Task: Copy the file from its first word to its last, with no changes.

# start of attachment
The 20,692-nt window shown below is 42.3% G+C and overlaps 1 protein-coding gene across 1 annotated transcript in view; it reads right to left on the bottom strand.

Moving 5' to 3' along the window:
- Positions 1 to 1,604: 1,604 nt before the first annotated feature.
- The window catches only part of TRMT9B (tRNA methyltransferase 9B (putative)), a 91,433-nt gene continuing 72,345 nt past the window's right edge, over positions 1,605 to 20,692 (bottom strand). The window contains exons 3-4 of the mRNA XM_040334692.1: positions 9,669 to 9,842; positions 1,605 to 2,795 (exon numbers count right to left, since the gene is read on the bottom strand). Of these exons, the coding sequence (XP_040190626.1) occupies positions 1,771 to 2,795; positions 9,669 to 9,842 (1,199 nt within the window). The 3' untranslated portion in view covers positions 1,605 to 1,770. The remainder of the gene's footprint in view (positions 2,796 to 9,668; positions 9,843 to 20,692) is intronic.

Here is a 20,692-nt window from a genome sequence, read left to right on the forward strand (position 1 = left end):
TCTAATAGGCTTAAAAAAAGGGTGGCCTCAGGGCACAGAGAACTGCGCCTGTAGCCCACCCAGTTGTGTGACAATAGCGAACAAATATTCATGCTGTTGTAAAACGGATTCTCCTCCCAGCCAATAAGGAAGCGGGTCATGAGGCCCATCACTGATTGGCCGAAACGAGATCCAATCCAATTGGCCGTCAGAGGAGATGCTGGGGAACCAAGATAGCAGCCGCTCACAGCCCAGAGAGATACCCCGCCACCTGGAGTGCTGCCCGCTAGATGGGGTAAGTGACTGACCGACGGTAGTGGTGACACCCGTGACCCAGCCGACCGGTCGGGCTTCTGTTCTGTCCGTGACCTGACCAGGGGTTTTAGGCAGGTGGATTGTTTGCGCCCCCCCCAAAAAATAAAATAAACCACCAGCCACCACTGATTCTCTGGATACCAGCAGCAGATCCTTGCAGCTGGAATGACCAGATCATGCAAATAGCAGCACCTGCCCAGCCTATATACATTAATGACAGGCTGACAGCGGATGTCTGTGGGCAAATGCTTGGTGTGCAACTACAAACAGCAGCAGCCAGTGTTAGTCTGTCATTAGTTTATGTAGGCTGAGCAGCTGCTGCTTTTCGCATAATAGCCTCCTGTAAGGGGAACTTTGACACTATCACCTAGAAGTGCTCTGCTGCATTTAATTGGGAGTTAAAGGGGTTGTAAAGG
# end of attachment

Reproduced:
The 20,692-nt window shown below is 42.3% G+C and overlaps 1 protein-coding gene across 1 annotated transcript in view; it reads right to left on the bottom strand.

Moving 5' to 3' along the window:
- Positions 1 to 1,604: 1,604 nt before the first annotated feature.
- The window catches only part of TRMT9B (tRNA methyltransferase 9B (putative)), a 91,433-nt gene continuing 72,345 nt past the window's right edge, over positions 1,605 to 20,692 (bottom strand). The window contains exons 3-4 of the mRNA XM_040334692.1: positions 9,669 to 9,842; positions 1,605 to 2,795 (exon numbers count right to left, since the gene is read on the bottom strand). Of these exons, the coding sequence (XP_040190626.1) occupies positions 1,771 to 2,795; positions 9,669 to 9,842 (1,199 nt within the window). The 3' untranslated portion in view covers positions 1,605 to 1,770. The remainder of the gene's footprint in view (positions 2,796 to 9,668; positions 9,843 to 20,692) is intronic.

Here is a 20,692-nt window from a genome sequence, read left to right on the forward strand (position 1 = left end):
TCTAATAGGCTTAAAAAAAGGGTGGCCTCAGGGCACAGAGAACTGCGCCTGTAGCCCACCCAGTTGTGTGACAATAGCGAACAAATATTCATGCTGTTGTAAAACGGATTCTCCTCCCAGCCAATAAGGAAGCGGGTCATGAGGCCCATCACTGATTGGCCGAAACGAGATCCAATCCAATTGGCCGTCAGAGGAGATGCTGGGGAACCAAGATAGCAGCCGCTCACAGCCCAGAGAGATACCCCGCCACCTGGAGTGCTGCCCGCTAGATGGGGTAAGTGACTGACCGACGGTAGTGGTGACACCCGTGACCCAGCCGACCGGTCGGGCTTCTGTTCTGTCCGTGACCTGACCAGGGGTTTTAGGCAGGTGGATTGTTTGCGCCCCCCCCAAAAAATAAAATAAACCACCAGCCACCACTGATTCTCTGGATACCAGCAGCAGATCCTTGCAGCTGGAATGACCAGATCATGCAAATAGCAGCACCTGCCCAGCCTATATACATTAATGACAGGCTGACAGCGGATGTCTGTGGGCAAATGCTTGGTGTGCAACTACAAACAGCAGCAGCCAGTGTTAGTCTGTCATTAGTTTATGTAGGCTGAGCAGCTGCTGCTTTTCGCATAATAGCCTCCTGTAAGGGGAACTTTGACACTATCACCTAGAAGTGCTCTGCTGCATTTAATTGGGAGTTAAAGGGGTTGTAAAGG